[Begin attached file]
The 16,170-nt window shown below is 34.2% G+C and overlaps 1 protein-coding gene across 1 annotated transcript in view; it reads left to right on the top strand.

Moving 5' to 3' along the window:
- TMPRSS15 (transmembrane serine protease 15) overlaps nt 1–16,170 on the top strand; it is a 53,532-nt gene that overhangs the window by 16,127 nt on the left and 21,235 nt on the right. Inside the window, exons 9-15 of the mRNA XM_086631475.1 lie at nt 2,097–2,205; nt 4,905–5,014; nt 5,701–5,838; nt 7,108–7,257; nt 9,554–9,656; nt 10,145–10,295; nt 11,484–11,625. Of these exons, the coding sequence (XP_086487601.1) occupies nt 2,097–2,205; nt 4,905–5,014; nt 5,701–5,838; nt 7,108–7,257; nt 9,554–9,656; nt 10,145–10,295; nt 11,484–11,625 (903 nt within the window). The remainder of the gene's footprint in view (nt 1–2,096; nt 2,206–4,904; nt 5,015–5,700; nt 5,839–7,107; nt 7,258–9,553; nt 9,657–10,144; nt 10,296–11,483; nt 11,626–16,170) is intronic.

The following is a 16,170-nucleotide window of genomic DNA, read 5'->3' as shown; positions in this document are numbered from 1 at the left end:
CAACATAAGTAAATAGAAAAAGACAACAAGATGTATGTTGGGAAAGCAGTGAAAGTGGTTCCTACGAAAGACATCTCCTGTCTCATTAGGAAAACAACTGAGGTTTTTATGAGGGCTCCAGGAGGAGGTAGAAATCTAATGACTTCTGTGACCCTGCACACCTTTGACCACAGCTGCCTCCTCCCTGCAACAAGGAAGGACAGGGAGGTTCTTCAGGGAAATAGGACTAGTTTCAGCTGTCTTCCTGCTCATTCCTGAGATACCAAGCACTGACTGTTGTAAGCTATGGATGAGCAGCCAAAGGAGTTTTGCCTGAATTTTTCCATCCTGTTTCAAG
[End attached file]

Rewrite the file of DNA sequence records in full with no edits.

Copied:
The 16,170-nt window shown below is 34.2% G+C and overlaps 1 protein-coding gene across 1 annotated transcript in view; it reads left to right on the top strand.

Moving 5' to 3' along the window:
- TMPRSS15 (transmembrane serine protease 15) overlaps nt 1–16,170 on the top strand; it is a 53,532-nt gene that overhangs the window by 16,127 nt on the left and 21,235 nt on the right. Inside the window, exons 9-15 of the mRNA XM_086631475.1 lie at nt 2,097–2,205; nt 4,905–5,014; nt 5,701–5,838; nt 7,108–7,257; nt 9,554–9,656; nt 10,145–10,295; nt 11,484–11,625. Of these exons, the coding sequence (XP_086487601.1) occupies nt 2,097–2,205; nt 4,905–5,014; nt 5,701–5,838; nt 7,108–7,257; nt 9,554–9,656; nt 10,145–10,295; nt 11,484–11,625 (903 nt within the window). The remainder of the gene's footprint in view (nt 1–2,096; nt 2,206–4,904; nt 5,015–5,700; nt 5,839–7,107; nt 7,258–9,553; nt 9,657–10,144; nt 10,296–11,483; nt 11,626–16,170) is intronic.

The following is a 16,170-nucleotide window of genomic DNA, read 5'->3' as shown; positions in this document are numbered from 1 at the left end:
CAACATAAGTAAATAGAAAAAGACAACAAGATGTATGTTGGGAAAGCAGTGAAAGTGGTTCCTACGAAAGACATCTCCTGTCTCATTAGGAAAACAACTGAGGTTTTTATGAGGGCTCCAGGAGGAGGTAGAAATCTAATGACTTCTGTGACCCTGCACACCTTTGACCACAGCTGCCTCCTCCCTGCAACAAGGAAGGACAGGGAGGTTCTTCAGGGAAATAGGACTAGTTTCAGCTGTCTTCCTGCTCATTCCTGAGATACCAAGCACTGACTGTTGTAAGCTATGGATGAGCAGCCAAAGGAGTTTTGCCTGAATTTTTCCATCCTGTTTCAAG